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Bergen father, son agree to pay $5.5 million to settle investment scam charges

Photo Credit: Cliffview Pilot File Photo

YOU READ IT HERE FIRST: A Bergen County father and son have agreed to pay $5.5 million — including $4 million full restitution — for conning more than 30 victims out of investments they used to buy two Maseratis and a Ferrari, among other goodies for themselves.

Other family members benefitted from the money stolen from the investors through the sale of unregistered security notes by George J. Bussanich Sr., 55, of Park Ridge and his 34-year-old son, George Bussanich Jr. of Upper Saddle River, state authorities said.

“This was not a legitimate investment gone bad, but a scam by the defendants to line their pockets and live the high life … on the backs of defrauded investors,” Acting Attorney General John J. Hoffman said.

The younger George Bussanich previously worked for an investment firm that fired him when it discovered his unreported outside activities, including the sale of the unregistered securities, Hoffman said.

A self-regulatory organization last December barred him from associating with any of its members “in any capacity,” he added.

Investors bought notes that carried a 6%-8% annual rate of return and were told that the money would be used for Metropolitan Ambulatory Surgical Center, LLC in Cliffside Park and the senior Bussanich’s other companies, alleges a lawsuit by the New Jersey Bureau of Securities, represented by the state Division of Law.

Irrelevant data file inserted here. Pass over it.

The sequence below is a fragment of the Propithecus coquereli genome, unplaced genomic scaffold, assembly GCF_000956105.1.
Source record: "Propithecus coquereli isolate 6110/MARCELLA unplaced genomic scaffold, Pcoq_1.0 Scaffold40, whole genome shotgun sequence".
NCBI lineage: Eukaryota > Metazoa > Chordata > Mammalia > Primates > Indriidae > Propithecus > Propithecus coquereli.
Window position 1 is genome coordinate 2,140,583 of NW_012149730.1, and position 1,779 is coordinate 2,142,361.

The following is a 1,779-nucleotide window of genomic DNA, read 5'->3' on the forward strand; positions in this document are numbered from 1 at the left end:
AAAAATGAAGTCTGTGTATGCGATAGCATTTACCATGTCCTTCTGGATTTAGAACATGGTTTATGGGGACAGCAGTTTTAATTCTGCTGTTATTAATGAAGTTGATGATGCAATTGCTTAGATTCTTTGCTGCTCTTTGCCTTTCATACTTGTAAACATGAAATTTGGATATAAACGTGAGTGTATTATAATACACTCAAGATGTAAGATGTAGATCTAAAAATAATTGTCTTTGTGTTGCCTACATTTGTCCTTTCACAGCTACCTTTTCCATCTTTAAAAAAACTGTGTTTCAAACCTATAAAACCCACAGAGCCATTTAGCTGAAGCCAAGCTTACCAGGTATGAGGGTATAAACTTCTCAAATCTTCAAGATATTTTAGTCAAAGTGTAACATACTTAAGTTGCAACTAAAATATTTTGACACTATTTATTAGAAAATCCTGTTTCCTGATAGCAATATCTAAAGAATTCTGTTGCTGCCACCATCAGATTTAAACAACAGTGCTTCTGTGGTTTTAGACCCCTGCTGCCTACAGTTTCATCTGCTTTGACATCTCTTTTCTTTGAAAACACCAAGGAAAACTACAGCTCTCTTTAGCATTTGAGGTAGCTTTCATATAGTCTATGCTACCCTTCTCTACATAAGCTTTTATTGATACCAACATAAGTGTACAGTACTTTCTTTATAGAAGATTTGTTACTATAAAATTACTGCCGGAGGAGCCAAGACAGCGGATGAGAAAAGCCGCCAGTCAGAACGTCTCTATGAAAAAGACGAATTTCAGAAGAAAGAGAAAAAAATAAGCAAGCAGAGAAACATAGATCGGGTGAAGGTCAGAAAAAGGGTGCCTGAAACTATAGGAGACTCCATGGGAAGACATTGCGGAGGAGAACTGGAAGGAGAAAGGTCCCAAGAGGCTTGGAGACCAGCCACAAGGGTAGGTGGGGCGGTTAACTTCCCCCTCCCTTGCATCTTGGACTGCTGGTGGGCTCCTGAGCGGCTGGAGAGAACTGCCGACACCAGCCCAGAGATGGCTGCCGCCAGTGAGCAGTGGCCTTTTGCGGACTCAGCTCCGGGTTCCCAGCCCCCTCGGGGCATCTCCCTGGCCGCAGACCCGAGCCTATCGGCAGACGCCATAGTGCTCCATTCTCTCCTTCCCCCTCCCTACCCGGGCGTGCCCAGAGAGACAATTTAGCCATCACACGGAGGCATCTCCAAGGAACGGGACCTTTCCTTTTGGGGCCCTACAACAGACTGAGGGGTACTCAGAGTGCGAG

Contrary to its name, Metropolitan Ambulatory Surgical Center wasn’t a surgical center, but, rather, a holding company controlled by Bussanich Sr., it says.

Among other things, the Bussaniches used investor moneys to buy several homes and seven luxury vehicles – includes two Maserati Quattroportes, a Ferrari F430 Spyder, and a Mercedes ML350 – and to pay for their shopping, dining, airline travel, and entertainment expenses, alleges the state’s lawsuit, filed in Essex County Superior Court.

It says they also made false and misleading statements to their investors. For example, they didn’t tell investors that they weren’t registered with the Bureau of Securities to sell the MASC notes. They also failed to explain that they transferred investor accounts from a Texas custodian to a New Jersey custodian because of the Texas custodian’s concern that the MASC notes might be unregistered securities.

State authorities asked a judge to immediately freeze the assets of everyone named in the suit, appoint a receiver to take title to and possession of their property and review all financial books and records.

They also revoked the agent registration of the younger Bussanich, while preventing him, his father and the Metropolitan Ambulatory Surgical Center from “utilizing the exemptions available from registration under the state’s Securities Law.”

“Without the Bureau’s action, the affected investors would have lost enormous sums of money that the defendants spent on luxury cars, homes, and personal expenses,” Division of Consumer Affairs Acting Director Steve Lee said. “The work of the Bureau of Securities has led to millions of dollars in restitution for these investors.”

Under the terms of the settlement, the Bussaniches and their two companies will pay $4,074,097.06 in full restitution to the affected investors, $1 million in civil penalties ($250,000 of which will be suspended if they comply with the terms of the settlement), and certain other costs.

They are also permanently prohibited from acting as agents, broker-dealers, or investment advisors in New Jersey’s securities industry; from selling or offering securities in New Jersey; and from controlling or acting as officers or directors of any entity that sells securities.

The investigation was conducted by Rudolph G. Bassman, the chief of enforcement for the New Jersey Bureau of Securities, and Supervising Investigator Peter Cole. Deputy Attorneys General Stacy-Ann T. Davy , Victoria Manning and Isabella Stempler of the of the Securities Fraud Prosecution Section in the Division of Law are prosecuting, assisted by Mehnaz Rahim, a Law Division volunteer attorney.

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